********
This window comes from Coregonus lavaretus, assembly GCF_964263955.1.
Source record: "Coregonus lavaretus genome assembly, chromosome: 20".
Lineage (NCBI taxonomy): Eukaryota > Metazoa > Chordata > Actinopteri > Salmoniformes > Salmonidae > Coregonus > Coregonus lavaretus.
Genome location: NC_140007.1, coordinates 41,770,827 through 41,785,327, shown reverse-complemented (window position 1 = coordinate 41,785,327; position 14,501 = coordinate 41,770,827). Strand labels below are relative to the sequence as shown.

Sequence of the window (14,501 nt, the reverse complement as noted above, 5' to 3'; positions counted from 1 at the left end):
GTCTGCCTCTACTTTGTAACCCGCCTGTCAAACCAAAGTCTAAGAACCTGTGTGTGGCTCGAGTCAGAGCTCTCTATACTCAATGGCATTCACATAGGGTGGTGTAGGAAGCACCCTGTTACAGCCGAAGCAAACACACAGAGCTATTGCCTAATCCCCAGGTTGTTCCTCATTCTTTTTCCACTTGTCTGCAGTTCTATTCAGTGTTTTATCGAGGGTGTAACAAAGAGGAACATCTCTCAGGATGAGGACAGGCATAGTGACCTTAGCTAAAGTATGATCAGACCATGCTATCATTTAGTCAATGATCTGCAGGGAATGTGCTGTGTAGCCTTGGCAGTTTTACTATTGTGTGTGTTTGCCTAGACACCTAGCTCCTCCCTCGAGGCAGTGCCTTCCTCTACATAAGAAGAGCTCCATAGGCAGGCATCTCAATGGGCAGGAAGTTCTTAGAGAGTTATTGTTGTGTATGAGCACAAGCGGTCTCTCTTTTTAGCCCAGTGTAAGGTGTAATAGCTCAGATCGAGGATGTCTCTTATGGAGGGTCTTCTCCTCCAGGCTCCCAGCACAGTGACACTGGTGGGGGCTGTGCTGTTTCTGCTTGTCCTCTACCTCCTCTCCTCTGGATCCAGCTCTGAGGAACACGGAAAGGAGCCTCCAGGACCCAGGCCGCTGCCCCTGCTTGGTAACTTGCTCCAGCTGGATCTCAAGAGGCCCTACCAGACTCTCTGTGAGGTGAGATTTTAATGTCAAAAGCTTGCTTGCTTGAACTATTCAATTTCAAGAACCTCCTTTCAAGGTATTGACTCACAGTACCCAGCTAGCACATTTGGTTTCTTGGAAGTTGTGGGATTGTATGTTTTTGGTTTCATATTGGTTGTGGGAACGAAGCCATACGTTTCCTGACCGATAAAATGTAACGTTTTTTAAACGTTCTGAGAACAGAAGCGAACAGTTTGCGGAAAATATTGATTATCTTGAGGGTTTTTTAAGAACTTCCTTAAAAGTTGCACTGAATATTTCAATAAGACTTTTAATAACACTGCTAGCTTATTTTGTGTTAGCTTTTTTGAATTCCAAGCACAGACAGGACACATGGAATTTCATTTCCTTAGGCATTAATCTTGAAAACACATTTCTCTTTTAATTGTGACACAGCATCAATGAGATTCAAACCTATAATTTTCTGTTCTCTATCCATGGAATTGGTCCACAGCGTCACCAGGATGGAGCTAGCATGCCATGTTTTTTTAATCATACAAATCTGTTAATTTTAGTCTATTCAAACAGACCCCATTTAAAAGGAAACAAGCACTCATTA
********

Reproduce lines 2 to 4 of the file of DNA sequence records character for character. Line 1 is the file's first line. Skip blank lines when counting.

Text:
Source record: "Coregonus lavaretus genome assembly, chromosome: 20".
Lineage (NCBI taxonomy): Eukaryota > Metazoa > Chordata > Actinopteri > Salmoniformes > Salmonidae > Coregonus > Coregonus lavaretus.
Genome location: NC_140007.1, coordinates 41,770,827 through 41,785,327, shown reverse-complemented (window position 1 = coordinate 41,785,327; position 14,501 = coordinate 41,770,827). Strand labels below are relative to the sequence as shown.